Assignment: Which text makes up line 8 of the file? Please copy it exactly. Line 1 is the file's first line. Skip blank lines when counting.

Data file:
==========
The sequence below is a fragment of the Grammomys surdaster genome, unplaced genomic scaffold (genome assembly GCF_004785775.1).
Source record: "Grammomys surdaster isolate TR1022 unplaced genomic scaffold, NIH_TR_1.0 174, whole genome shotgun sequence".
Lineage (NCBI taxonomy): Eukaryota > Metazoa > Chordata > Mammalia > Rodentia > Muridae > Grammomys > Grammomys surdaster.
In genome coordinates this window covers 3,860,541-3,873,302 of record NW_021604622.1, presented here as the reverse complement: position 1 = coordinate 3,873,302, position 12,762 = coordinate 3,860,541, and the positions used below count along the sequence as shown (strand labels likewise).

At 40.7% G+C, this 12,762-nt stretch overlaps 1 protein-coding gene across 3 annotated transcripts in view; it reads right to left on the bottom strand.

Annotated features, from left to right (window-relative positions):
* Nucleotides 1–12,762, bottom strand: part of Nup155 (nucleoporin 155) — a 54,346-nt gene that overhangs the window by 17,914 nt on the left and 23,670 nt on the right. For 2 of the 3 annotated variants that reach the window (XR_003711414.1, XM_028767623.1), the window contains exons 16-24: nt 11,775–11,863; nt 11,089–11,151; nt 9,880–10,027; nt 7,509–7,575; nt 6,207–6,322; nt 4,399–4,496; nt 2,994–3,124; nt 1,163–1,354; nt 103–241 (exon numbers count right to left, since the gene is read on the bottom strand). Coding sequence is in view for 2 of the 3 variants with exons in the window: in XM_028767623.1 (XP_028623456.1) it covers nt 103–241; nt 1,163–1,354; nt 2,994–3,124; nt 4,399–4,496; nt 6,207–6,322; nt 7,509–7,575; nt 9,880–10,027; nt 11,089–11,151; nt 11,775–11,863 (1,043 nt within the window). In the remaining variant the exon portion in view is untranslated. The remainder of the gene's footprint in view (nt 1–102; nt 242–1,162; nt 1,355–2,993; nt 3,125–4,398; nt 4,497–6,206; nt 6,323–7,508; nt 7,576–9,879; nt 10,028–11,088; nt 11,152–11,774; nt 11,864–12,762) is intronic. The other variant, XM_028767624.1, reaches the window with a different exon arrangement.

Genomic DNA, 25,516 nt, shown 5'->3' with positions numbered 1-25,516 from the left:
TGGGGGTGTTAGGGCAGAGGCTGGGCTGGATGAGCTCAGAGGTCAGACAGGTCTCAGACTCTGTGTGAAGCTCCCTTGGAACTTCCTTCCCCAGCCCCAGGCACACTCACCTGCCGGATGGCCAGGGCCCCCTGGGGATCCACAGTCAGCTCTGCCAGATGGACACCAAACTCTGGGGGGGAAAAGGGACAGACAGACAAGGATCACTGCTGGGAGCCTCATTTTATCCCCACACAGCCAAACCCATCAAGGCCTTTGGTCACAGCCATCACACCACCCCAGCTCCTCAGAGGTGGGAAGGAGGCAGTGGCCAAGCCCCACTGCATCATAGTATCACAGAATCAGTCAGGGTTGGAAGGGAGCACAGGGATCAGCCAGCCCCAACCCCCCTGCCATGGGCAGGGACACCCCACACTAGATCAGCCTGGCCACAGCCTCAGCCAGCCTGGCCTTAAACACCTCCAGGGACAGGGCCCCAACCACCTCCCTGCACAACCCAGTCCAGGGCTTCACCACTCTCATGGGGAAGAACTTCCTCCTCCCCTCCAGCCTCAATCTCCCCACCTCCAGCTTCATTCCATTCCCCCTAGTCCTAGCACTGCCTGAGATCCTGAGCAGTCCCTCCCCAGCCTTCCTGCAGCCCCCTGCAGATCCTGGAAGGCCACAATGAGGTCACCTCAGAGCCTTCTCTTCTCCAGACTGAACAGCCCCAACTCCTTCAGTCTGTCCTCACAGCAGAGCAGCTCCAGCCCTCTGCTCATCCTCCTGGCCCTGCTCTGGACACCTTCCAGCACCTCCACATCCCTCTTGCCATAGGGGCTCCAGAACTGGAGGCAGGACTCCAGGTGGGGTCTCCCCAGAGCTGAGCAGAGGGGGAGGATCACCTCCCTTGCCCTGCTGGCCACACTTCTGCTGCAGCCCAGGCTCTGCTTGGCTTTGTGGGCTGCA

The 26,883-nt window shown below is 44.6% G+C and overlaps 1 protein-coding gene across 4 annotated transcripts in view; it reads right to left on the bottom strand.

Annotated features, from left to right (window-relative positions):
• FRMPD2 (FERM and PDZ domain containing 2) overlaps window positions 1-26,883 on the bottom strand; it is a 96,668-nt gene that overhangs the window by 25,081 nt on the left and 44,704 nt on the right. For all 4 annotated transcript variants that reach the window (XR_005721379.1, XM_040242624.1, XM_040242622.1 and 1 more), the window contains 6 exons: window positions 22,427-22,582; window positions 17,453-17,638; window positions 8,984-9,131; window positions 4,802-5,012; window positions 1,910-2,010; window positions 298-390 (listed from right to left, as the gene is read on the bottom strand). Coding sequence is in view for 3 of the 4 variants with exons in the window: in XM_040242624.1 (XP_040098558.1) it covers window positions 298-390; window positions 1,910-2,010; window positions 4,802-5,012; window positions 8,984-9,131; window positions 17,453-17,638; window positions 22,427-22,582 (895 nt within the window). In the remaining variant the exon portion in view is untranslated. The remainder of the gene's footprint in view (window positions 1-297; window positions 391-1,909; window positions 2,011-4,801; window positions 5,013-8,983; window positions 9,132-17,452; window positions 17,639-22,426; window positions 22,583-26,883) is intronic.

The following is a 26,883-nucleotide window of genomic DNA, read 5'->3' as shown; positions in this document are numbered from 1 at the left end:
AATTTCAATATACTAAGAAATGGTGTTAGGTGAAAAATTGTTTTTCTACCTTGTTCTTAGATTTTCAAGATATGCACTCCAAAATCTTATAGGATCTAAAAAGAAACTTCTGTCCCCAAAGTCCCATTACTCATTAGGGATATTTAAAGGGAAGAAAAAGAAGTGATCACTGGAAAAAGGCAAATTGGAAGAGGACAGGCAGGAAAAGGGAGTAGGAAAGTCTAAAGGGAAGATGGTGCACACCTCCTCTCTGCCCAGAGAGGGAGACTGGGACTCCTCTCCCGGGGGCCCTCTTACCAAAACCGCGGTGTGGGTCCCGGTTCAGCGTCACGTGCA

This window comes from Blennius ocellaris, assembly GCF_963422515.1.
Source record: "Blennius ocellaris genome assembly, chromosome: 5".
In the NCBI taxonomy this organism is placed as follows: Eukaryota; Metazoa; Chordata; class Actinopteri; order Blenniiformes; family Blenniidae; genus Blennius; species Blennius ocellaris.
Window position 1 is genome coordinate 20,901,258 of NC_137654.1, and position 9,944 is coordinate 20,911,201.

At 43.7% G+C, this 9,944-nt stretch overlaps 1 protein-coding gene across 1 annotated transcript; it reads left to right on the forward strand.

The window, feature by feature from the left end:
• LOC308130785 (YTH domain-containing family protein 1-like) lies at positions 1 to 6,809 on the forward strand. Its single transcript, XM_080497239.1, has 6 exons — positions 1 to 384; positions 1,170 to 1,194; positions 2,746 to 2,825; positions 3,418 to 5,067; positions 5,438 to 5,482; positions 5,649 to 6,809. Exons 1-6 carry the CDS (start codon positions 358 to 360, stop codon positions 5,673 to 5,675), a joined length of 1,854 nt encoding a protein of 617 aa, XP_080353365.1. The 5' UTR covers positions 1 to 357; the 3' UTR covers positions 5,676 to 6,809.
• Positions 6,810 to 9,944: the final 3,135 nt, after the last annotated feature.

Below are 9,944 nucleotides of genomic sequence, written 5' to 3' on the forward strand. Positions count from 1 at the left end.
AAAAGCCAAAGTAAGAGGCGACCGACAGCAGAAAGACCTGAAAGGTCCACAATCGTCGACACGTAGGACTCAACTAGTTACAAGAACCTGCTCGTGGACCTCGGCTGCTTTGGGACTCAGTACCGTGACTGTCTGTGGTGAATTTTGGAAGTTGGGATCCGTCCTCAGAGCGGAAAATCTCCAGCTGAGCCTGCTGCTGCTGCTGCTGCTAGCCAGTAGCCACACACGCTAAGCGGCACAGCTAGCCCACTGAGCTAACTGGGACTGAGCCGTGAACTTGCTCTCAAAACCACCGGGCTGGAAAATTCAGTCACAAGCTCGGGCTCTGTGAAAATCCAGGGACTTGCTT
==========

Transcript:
Genomic DNA, 25,516 nt, shown 5'->3' with positions numbered 1-25,516 from the left: